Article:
Christmas Bells

Christmas Bells
Christmas Bells - Blandfordia nobilis

Monday, April 29, 2013

Local Lilly Pilly tree, flowers, fruit

The local Lilly Pilly was known as Acmena smithii when I moved to Robertson. Unfortunately, it is now back with the difficult-to-spell Syzygium tribe, so it is now Syzygium smithii (though PlantNET does not seem to realise it).

The local plants normally have creamy white fruit, but some (few) have pale pinkish/purple fruit. None of the local plants have the strongly coloured Lilly Pilly fruit typical of most of the other members of that genus.

Here is a shot of a single tree, at my friends' property Cloud Farm. There is a large Eucalypt behind the Lilly Pilly. The dense, dark green leaves and white buds and flowers are the give-away.

Syzygium smithiitree at Cloud Farm
 Here are the flowers (taken in December 2011).
Syzygium smithii Buds and open flowers.
These small flowers show some structural similarity
to Eucalypt flowers.
But they lack the distinctive "cap" of Eucalypts.

Typical creamy-white fruit of the local Lilly Pilly plants
Fresh fruit (taken two days ago)
Syzygium smithiiThese fruit are on the same tree as the buds and flowers
But the photos are two years apart.
But the months are characteristic
December for flowering
Late April/May for fruiting.
There is just a bit of pinkish spotting on these fruit.

This tree, being overlooking the escarpment, and hence warmer than Robertson proper, fruits just a little earlier than the best stands of local Lilly Pilly trees on Fountaindale Road, and at Tony and Anna's place.
Leaves of Syzygium smithii

Sunday, April 21, 2013

Having a feel for one's local area. Hunches can pay off.

Sometimes, one's instincts (or hunches) bear fruit.
This morning I set out to check an area opposite the Barren Grounds (approx 10 Km along the Jamberoo Mountain Road from Robertson). I had been in that area several years ago and found what I thought at the time were some Nodding Greenhoods (Pterostylis nutans).

I had a feeling that those plants warranted a good looking at, to double check the ID I had casually ascribed to those Orchids years before. And anyway, I hadn't been in that particular area for a few years.

Sure enough, I stopped opposite the Barren Grounds, walked back about 100 metres, to get past a thicket of native Stinging Nettles and some Native Raspberry prickles. I then walked off the road and quickly found a small colony of Greenhoods.

One look convinced me they were in fact not Pterostylis nutans, but the similar species Pterostylis hispidula (Small Nodding Greenhoods). 

Pterostylis hispidula
(Small Nodding Greehood).
The angle at which the Lateral Sepals
(otherwise known as "points" in most Greenhoods)
are held is distinctive.
Colony of Pterostylis hispidula
(Small Nodding Greehoods).

Pterostylis hispidula
(Small Nodding Greehood).
The bronze tinge on the tip of the "Hood" (Galea)
is also diagnostic.

Lateral view of Pterostylis hispidula
(Small Nodding Greehoods).
In this shot, the labellum is visible (with cobweb)

Pterostylis hispidula
(Small Nodding Greehoods).
The tip of the retracted labellum is just barely visible
These plants have sensitive labellums
which snap shut (inside the flower) if disturbed.
It is part of their pollination process.
I was also surprised to see a few flowers (nearly finished) of Spiranthes australis.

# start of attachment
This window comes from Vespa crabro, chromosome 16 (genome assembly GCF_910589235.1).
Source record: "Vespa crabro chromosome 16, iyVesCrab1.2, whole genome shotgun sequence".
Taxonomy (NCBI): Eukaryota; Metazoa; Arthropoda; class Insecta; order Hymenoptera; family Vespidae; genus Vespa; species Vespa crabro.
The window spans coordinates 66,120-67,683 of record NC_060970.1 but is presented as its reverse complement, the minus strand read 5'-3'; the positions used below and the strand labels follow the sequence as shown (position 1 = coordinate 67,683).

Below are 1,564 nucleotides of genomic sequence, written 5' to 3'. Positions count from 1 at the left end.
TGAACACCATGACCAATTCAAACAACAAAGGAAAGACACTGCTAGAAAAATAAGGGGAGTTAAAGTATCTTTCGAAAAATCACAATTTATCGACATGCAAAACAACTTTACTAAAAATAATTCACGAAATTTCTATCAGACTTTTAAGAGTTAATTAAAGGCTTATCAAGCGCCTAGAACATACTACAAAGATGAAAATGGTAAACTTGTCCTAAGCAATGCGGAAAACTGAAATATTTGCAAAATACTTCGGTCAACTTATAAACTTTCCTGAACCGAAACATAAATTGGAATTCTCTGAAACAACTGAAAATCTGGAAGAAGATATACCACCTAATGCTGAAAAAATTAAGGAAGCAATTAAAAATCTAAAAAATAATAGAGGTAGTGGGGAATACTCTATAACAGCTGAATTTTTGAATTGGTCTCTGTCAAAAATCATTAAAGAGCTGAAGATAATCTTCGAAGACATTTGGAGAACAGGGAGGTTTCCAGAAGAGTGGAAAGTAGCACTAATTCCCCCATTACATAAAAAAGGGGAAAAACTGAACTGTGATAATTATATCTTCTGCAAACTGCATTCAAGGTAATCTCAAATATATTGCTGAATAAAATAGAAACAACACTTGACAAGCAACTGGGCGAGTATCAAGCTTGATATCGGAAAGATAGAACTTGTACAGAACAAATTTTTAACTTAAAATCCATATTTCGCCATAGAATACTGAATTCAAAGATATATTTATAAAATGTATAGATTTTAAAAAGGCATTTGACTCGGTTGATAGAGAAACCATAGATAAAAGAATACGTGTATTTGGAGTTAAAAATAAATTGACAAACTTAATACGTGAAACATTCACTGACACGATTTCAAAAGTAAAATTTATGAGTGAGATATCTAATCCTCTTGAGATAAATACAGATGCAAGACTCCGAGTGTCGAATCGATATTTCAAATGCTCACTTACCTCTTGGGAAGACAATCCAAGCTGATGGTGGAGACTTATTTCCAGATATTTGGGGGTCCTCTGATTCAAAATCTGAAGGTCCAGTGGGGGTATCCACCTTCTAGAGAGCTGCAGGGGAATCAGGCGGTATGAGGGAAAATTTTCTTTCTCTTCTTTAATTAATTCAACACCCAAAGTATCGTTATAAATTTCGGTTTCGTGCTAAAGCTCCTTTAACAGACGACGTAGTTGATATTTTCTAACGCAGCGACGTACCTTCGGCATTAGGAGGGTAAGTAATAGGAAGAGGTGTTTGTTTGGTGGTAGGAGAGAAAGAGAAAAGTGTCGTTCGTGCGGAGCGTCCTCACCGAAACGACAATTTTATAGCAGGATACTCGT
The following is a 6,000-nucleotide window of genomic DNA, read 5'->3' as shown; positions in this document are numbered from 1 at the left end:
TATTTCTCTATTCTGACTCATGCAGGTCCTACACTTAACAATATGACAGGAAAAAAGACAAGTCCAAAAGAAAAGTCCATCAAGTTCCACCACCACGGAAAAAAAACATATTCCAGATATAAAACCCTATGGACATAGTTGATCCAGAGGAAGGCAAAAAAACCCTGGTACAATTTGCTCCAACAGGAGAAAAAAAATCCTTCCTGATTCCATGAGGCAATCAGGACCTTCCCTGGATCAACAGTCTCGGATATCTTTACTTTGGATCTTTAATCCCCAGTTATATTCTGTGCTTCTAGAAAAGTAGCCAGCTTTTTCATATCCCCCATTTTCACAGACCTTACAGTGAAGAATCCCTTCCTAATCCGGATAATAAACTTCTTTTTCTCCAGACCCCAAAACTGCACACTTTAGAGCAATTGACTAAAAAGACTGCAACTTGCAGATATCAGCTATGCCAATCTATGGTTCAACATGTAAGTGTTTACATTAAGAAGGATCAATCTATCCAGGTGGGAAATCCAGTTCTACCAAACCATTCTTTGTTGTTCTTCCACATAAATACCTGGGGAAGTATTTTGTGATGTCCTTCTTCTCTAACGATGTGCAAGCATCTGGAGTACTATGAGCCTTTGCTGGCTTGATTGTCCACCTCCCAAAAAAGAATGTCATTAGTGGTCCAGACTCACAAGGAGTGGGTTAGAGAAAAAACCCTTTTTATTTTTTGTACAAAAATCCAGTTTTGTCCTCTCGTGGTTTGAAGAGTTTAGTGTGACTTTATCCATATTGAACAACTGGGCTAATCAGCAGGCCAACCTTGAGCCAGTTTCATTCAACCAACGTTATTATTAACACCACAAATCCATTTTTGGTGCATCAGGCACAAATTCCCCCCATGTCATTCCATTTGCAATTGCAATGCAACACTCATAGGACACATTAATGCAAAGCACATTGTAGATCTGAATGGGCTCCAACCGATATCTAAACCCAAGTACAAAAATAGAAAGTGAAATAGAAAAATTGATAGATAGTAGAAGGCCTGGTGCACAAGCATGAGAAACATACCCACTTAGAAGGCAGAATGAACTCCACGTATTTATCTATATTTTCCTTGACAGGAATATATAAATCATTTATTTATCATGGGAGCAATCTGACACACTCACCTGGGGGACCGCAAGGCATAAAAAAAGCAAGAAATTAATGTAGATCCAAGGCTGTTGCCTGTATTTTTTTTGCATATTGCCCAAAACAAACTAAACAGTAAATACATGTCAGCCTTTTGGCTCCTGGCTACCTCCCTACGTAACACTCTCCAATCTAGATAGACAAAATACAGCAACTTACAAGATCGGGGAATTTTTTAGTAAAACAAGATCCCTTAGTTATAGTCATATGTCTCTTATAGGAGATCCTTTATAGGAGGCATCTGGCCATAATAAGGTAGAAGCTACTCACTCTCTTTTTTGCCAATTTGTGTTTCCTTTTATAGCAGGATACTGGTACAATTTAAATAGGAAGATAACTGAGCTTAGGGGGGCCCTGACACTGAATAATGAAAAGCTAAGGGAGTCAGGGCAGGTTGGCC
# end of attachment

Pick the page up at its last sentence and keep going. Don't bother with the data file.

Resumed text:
Spiranthes australis
amongst ferns in wet forest.
I am familiar with this species of Orchid, but I expect to see them in open swampy grasslands. But here they were growing in a wet grassy area, surrounded by Tree Ferns, Synoum and Lilly Pilly, and all were growing under tall wet sclerophyll Eucalypt forest.

Tuesday, April 16, 2013

And now for a flock of White-headed Pigeons

Following up on yesterday's brief post, today I saw a flock of White-headed Pigeons on a dead tree, above a thicket of Privet bushes. This is the same area where I say these birds on 19 March.
Flock of White-headed Pigeons
on dead tree opposite the Robertson Nature Reserve.
These White-headed Pigeons seem to like to stick together (apart from occasional appearances of couples on powerlines). In that regard, their behaviour is very different from the Wonga Pigeons, or even the Brown Cuckoo-Doves. Their behaviour is more typical of "fruit-eating" Pigeons in my experience, such as the Top-knot Pigeon (which I have only ever seen over-flying my house, in Robertson, or down below the escarpment at Lee's Road, feeding on Cabbage-Tree Palms).

Three White-headed Pigeons sitting on Street Lamp
which is close to the dead tree where the others are perched.

16 White-headed Pigeons on this tree
(plus 3 on the Street Light behind me)
 So, from my photos today, there are at least 19 White-headed Pigeons in this flock.

Incidentally, just for completing the "set" of local native Pigeons, these birds are very different from the Crested Pigeons which we see in the main street of Robertson and along the railway line. They are a small Pigeon, and exclusively grain feeders. They have probably followed the grain trains (which run down to the ethanol factory at Bomaderry, and sometimes for export via Port Kembla). These small Crested Pigeons are definitely not "natural" to the habitat of Robertson. I never see them at my house, although I am only 500 metres from the railway line. But they do hang around the human-dominated centre of the village and the railway line.

Monday, April 15, 2013

White-headed Pigeons back in Robbo

I wrote about the White-headed Pigeons (Columba leucomela (the first I had seen this season) on 19 March, when a flock of them suddenly turned up to feast on the fruit of some Privet bushes. Seeing a flock of these birds in Robertson is unusual.

This morning I saw a pair on the powerline outside my house.

White-headed pigeons
as seen from my back deck.
They are lovely birds, but although i have seen them here before, I am never sure what brings them here, as they are fruit eaters, rather than "seed" eaters. In other words, they do not walk around like Wonga Pigeons picking up dry seeds on the ground. But I have no mature, fruiting Lilly Pilllies at my property, so I am not sure what the attraction is for them.

But, heck, they are such beautiful birds, I am not complaining.

Friday, April 12, 2013

Cordyceps in Rain Forest at Robertson.

Today I was included in a Land for Wildlife seminar organised by Dr Karen Guymer of the Wingecarribee Shire Council. It was very informative, and well organised. It was hosted at the Robertson CTC.